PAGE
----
At the end of March, the first EEB test will be on the European Summit. In the middle of the Presidency, Europe’s leaders will decide on how to accelerate the EU’s efforts to become the most competitive economy in the world by 2010, the so-called Lisbon process (see related story).

“Industry federations have been campaigning for a narrow pro-growth agenda, for the environmental ‘burdens’. This approach has gained some political support, but it would be disastrous for the EU and the rest of the world,” secretary general of the EEB, John Hontelez stated.

“The EEB is therefore encouraged by statements of representatives of the Luxembourg government, and in particular its Prime Minister, Jean-Claude Juncker, that it sees the way forward in encouraging greater synergy between economy, social affairs and the environment.”

However, EEB policy director Stefan Scheuer said this needed concrete, meaningful actions like the promotion of eco-innovation, including through green public procurement and the reform of taxation and subsidy policies.

“The EU has only limited power in those policies,” Mr Scheuer pointed out. “Governments should stop blaming Brussels and act themselves. Public authorities alone spend 16% of Europe’s GDP. If a part of this money was attached to green criteria, the environment and innovative business would benefit significantly.”

Like other environmental organisations, the EEB also demands a clear orientation on further reduction of greenhouse gases after the Kyoto-period (see related story), calling for a short-term (2020) target of 30%, and a long-term (2050) reduction target of 80%.

As the Luxembourg Presidency aims to finalise the discussions on the financing of the EU between 2007 and 2013, the EEB calls for sustainable development and environmental policy integration as a requirement for all EU spending (see related story), as well as a €3 billon-per-year sponsorship of the EU’s biodiversity policy.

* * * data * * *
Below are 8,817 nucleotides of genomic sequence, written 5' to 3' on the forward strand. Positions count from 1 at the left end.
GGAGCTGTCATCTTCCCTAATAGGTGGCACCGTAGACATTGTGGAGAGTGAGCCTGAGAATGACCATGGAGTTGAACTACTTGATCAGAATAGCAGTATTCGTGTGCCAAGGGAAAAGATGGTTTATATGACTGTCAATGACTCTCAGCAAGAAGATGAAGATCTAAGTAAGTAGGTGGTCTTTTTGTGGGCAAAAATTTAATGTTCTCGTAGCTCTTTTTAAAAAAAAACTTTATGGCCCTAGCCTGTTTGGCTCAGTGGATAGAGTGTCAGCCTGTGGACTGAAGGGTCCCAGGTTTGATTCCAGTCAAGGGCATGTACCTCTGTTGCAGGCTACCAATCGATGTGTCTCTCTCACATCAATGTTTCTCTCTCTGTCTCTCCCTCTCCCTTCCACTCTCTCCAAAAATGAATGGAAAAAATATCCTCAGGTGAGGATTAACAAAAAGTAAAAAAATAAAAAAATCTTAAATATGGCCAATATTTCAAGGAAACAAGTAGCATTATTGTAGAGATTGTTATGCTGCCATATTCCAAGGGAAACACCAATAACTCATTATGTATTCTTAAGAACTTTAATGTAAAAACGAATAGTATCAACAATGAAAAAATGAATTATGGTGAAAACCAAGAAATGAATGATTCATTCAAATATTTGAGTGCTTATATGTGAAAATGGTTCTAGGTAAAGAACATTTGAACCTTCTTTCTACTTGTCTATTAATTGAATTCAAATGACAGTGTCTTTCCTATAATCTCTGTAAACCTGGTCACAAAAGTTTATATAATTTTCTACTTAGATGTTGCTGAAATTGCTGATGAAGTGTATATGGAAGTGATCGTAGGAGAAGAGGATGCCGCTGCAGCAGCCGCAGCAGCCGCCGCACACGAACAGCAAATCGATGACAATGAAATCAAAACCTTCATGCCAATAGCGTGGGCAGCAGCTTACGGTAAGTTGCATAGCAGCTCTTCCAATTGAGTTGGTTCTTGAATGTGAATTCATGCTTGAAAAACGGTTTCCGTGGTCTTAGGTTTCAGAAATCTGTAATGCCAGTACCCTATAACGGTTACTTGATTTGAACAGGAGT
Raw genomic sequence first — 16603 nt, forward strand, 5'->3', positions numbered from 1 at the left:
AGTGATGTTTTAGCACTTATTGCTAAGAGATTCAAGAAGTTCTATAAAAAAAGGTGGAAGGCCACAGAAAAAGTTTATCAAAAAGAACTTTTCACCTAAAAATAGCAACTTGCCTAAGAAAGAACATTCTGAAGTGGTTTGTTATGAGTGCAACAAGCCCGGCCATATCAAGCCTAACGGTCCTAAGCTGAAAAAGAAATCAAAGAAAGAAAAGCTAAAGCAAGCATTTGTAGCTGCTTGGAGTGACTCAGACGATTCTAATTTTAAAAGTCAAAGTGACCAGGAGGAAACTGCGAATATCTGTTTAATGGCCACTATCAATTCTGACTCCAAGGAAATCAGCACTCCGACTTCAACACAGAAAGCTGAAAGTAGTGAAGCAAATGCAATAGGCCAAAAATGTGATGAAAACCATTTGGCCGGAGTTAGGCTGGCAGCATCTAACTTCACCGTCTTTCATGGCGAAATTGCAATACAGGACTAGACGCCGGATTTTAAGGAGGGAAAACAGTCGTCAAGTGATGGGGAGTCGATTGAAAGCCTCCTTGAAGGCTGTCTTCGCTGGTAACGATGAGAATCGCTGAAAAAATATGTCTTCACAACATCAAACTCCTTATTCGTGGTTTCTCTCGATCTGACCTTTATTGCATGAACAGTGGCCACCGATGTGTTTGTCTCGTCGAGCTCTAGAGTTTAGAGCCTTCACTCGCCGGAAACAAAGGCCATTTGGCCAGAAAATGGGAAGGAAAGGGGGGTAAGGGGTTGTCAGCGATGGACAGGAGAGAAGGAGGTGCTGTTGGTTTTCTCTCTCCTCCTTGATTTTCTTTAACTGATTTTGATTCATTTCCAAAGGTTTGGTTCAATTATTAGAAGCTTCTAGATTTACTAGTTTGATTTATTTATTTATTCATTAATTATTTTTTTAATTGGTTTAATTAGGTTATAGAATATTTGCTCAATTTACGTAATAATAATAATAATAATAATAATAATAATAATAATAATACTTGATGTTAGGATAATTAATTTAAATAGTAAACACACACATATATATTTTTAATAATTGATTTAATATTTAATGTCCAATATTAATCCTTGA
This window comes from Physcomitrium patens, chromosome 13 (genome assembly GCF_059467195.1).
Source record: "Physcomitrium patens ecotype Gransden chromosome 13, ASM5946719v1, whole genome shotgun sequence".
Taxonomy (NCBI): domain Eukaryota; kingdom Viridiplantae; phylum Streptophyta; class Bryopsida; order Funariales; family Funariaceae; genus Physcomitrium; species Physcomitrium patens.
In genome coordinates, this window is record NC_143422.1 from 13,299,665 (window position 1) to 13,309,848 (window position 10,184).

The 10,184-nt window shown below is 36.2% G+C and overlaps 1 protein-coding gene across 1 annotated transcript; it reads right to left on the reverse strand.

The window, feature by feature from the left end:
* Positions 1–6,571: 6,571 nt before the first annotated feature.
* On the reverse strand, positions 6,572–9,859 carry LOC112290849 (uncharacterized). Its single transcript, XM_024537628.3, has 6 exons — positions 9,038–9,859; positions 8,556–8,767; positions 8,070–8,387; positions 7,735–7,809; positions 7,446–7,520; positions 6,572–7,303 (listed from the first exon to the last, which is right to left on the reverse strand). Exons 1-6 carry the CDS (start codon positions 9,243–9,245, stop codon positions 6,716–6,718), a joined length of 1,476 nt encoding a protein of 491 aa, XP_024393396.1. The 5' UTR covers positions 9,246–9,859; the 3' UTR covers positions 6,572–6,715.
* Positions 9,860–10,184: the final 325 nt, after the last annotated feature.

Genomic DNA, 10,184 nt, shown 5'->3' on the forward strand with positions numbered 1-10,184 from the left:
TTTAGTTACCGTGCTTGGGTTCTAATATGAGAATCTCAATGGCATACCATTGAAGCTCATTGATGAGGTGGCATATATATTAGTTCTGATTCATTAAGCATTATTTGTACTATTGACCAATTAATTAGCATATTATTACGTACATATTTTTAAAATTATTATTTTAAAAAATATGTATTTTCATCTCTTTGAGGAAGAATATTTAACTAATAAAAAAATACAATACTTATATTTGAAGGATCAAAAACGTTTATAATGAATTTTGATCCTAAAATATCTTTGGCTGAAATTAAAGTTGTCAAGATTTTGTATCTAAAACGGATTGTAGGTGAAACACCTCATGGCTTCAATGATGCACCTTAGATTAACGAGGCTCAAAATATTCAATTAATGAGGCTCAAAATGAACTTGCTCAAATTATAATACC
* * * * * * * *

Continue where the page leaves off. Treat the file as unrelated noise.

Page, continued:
Furthermore, the EEB has specific demands on a number of environmental issues, where the Luxembourg Presidency could make a difference, including chemicals policy, groundwater protection, waste shipments, air pollution from ships and mercury.

With regards to chemicals, the EEB expects the new Presidency to set the agenda for improving REACH (see related story) in order to make chemical producers responsible for the safety of their products and put an end to global chemical contamination.

A phase-out of mercury use has also been suggested by the bureau, as well as preventing the export of mercury to developing countries, and for groundwater it insists on strict pollution prevention to ensure that future generations have safe supplies of natural drinking water.

Pertaining to rural development, the final test wants agri-environmental measures to be a guaranteed part of rural development plans.

An assessment of the Luxembourg Presidency’s performance will be published at the end of its six-month term by the bureau. The EEB has been putting environmental benchmarks to Presidencies since 1998.

By Jane Kettle

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